But there are ways to sort through that, said Harvard's Bieber. Parent-child relationships are clearer-cut, always matching in 13 of the 26 sites tested, because children inherit half their DNA from each parent.
Siblings are more variable, Bieber said, as the contributions from each parent can be shuffled in different ways.
Bieber and two colleagues wrote a computer program that showed how to pick out the most likely direct relatives - siblings, parents, or children. They tested the program on known relatives and showed that it can work.
In California, the crime lab workers devised their own software, identifying the top 150 most likely relatives for a given sample.
They used it in their search for a Los Angeles-area serial killer of at least 10 people known as the "Grim Sleeper," so named for the long hiatus he took from killing.
Just as in the Kensington strangler case, the police in California had a good sample of the killer's DNA.
Their strategy was to take the top 150 likely family members of the perpetrator and further screen them with markers on the Y chromosome, which determines maleness and should be identical in brothers, fathers, and sons.
The first time California police tried this, they ruled out all 150 people the software identified. A year later, they tried again, and the Y chromosome markers matched a new sample from a young man recently arrested on gun-related charges.
That man had a father and uncle living in the area where the murders were committed.
Focusing on the man's father, police found his favorite pizzeria and dressed as waiters. After the man came in to eat pizza with his girlfriend, they bused his table, put his plate in an evidence bag, and had the crime lab test the discarded pizza crust for DNA.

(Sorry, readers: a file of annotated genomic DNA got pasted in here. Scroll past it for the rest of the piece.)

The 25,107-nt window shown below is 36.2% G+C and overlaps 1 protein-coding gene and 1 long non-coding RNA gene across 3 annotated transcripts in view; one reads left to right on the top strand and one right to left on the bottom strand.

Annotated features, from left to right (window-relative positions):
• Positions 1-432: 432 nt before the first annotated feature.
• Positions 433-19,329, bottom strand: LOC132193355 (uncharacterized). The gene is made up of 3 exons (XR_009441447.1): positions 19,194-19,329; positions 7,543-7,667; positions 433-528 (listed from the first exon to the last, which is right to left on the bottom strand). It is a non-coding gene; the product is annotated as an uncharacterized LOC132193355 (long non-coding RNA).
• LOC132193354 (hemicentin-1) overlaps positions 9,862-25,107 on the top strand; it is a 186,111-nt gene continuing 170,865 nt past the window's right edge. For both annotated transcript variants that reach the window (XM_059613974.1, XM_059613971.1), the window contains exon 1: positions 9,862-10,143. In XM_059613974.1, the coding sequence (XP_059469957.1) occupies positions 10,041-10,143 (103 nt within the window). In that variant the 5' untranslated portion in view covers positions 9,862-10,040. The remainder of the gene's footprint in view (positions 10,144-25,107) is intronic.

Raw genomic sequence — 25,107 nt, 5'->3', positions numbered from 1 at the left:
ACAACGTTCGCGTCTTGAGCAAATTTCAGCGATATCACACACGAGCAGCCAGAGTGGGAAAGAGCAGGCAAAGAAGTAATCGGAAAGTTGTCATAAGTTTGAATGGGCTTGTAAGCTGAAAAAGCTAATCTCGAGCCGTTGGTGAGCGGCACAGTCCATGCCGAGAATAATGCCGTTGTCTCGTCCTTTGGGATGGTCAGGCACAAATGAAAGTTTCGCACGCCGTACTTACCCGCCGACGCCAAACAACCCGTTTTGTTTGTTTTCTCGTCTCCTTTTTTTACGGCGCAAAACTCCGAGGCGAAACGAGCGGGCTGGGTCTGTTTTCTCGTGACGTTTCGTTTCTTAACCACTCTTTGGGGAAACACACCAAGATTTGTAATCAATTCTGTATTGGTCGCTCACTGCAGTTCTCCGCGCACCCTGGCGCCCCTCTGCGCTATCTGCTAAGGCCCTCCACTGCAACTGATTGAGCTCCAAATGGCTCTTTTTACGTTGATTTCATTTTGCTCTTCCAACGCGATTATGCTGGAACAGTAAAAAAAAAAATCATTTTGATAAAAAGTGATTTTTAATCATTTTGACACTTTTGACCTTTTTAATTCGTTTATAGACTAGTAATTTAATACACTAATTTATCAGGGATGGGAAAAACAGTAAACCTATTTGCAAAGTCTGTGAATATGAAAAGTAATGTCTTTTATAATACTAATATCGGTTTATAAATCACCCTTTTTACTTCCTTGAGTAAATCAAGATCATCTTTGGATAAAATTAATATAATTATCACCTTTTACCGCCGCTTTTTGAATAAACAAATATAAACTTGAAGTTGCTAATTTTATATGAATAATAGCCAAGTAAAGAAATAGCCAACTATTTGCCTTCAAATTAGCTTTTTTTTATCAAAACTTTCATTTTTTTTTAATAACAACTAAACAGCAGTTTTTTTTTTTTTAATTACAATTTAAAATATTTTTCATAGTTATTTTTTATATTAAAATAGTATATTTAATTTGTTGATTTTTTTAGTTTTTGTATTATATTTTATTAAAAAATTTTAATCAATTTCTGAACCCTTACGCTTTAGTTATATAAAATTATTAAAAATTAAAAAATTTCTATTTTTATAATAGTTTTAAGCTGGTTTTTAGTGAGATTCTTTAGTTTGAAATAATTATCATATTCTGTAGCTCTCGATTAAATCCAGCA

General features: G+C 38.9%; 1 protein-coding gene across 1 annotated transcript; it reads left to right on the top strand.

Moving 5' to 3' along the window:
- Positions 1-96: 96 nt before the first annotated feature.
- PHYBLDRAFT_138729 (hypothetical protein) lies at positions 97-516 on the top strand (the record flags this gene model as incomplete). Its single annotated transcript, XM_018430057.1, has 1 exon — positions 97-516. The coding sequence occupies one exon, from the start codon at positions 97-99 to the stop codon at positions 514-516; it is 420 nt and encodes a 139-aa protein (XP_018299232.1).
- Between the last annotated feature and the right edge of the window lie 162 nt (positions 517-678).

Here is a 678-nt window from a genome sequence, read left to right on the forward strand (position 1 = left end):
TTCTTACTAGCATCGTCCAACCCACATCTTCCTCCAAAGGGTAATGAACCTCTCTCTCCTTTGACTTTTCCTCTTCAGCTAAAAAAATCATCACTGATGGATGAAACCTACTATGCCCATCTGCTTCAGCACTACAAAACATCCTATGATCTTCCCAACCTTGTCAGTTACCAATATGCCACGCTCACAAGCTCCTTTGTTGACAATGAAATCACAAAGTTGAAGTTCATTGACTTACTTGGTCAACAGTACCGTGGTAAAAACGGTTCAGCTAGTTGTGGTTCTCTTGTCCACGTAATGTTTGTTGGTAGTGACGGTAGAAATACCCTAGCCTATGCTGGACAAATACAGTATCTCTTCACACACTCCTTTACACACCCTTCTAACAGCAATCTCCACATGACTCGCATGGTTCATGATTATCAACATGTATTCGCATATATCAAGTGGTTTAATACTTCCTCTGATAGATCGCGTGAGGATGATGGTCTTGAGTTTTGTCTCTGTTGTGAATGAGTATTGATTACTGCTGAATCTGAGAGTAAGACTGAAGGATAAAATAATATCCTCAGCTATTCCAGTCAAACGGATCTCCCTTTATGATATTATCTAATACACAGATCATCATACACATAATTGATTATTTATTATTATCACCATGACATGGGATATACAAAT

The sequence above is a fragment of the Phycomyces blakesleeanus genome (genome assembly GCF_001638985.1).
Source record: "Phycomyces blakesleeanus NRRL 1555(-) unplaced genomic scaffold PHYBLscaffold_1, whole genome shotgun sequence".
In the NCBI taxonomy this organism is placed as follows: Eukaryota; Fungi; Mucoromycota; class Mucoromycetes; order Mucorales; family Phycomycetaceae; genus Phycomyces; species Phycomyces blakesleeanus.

They found an exact match with the Grim Sleeper.
Of course, that will work in the Kensington case only if the strangler has a close relative who has been convicted of a felony and whose DNA is in Philadelphia's database.
Joseph Szarka, the Philadelphia police crime-lab manager, said he was open to all possible strategies, including Morrissey's proposal.
"He has indeed offered the software to us at no cost, which clears our first hurdle to do this," Szarka said. "There are other open questions that I'm trying to address before we can proceed, like the legal issues."
State law, for example, does not directly address the use of databases to search for relatives.
Asplen said he saw nothing in Pennsylvania statutes that would prohibit familial searching. The FBI has no rules against such use of state data, he said.
Philadelphia would be limited to searching its local database unless it got cooperation from state police.
The state police sent a statement saying it would wait until there is a national policy before opening its database. "Although familial searching has the potential to be a great investigative tool, implementation at this early stage, without direct legislative approval and a standard national policy, is premature," Lt. Myra Taylor said.
Advocates say California, Colorado, Texas, and, most recently, Virginia did not wait. Last week, Virginia's director of forensic services agreed to take Colorado's software, which may be used to seek the so-called East Coast rapist and another man who raped and killed Virginia Tech student Morgan Harrington.
"There's no way lack of a national policy should prevent them from doing the right thing," Asplen said. "It's shocking that police could have this technology and not use it. Failure to move on this issue will cost people their lives."
Contact staff writer Faye Flam at 215-854-4977 or email@example.com.